What is a domain suffix?
Internet domain suffixes, also known as domain extensions, are what help identify domain names on the Internet. There are now more than 1,000 domain suffixes for internet addresses, covering everything from .abb to .zw.
You can check out a list of the most commonly used domain suffixes or TLD (top-level domains) and their associated locations here.
How do domain suffixes work?
When choosing the perfect website name, one important aspect is deciding what type of domain suffix will accompany it. You want to use something memorable and branded so that customers have an easy time remembering it and associating it with your brand. If you use a vague domain suffix that people don’t commonly see, they probably won’t remember your website address later on.
The most commonly used website extension is .com, followed by .net and .org. There’s also a wide range of generic suffixes such as .pizza, or location-based suffixes such as .no for Norway.
NOTE: All but the .edu, .gov, and .mil domain suffixes can be registered and used by anyone, meaning not all websites match the definition of the domain suffixes they use.
Why are domain suffixes important?
So, does a domain suffix really matters for a website? The short answer, is yes, the type of suffix use makes a significant impact on the performance of your site.
It’s equally as important to choose the right domain suffix as it is choosing your domain name. Since people are conditioned to see the .com suffix as a default website domain extension, they naturally assume that every website is going to end in .com. Interbrand.com conducted a survey in 2014 about address suffixes and found that 94% of those surveyed remembered the .com names of companies over other suffixes.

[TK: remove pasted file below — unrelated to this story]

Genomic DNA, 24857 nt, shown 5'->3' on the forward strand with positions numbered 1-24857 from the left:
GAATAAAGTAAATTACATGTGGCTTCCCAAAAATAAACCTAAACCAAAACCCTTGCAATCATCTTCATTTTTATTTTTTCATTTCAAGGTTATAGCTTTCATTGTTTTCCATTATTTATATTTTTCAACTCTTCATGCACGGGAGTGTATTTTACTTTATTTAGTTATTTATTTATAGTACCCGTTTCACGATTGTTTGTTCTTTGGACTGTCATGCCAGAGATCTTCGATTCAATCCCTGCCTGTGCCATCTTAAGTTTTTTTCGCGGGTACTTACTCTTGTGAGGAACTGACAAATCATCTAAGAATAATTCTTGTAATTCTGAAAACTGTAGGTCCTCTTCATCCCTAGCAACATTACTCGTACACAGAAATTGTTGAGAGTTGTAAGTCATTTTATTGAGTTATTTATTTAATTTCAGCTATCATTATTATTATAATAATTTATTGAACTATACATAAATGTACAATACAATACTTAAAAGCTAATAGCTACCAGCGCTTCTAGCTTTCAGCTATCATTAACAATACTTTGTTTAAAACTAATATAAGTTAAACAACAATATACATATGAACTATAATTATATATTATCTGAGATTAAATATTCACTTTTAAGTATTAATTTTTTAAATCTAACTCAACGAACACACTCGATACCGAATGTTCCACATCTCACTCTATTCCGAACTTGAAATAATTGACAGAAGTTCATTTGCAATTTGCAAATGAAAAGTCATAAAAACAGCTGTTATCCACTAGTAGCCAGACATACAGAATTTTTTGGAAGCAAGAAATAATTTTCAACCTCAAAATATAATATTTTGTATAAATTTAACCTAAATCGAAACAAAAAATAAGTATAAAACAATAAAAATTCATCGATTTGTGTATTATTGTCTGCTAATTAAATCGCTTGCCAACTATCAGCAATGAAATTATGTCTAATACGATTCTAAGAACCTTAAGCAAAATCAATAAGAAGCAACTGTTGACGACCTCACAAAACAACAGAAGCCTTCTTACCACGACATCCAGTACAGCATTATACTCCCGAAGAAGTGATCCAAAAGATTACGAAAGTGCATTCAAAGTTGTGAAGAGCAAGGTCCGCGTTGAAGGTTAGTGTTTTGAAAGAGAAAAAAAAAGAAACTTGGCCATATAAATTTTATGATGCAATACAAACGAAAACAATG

If your site ends in a different suffix, it may be difficult for your customers to find your site later on. Selecting a .com suffix is going to be the best move if the domain is available.
How do domain suffixes affect email deliverability?
Having a domain suffix other than .com should not affect your email deliverability in any meaningful, or statistical manner.
Some companies may currently analyze the breakdown of TLDs of their email list, or even use it as a quality control check before sending out an email blast. It will probably take some time before these new domains are popular enough to throw off any reports.
Being a fairly new concept, gTLD (generic TLD’s), may cause some change in your email validation process.
Depending on the depth of your current email validation setup, the impact will vary. If you are simply using a regex script, or a hard-coded set of acceptable TLDs, you might run into some issues when people using their new .email email address try to register on your site.
If you are using an email validation vendor, you should check in with them to see how they plan on handling the continuous influx of new TLDs.
If you aren’t using an email validation vendor currently, maybe now is the time to start. While you could monitor IANA’s list, it will become a maintenance hassle with the continuously changing list of new TLDs.
What does the MailGenius email test tool cover with regards to domain suffixes?
trustworthy_suffix – Tiered Domain Suffixes by Trustworthiness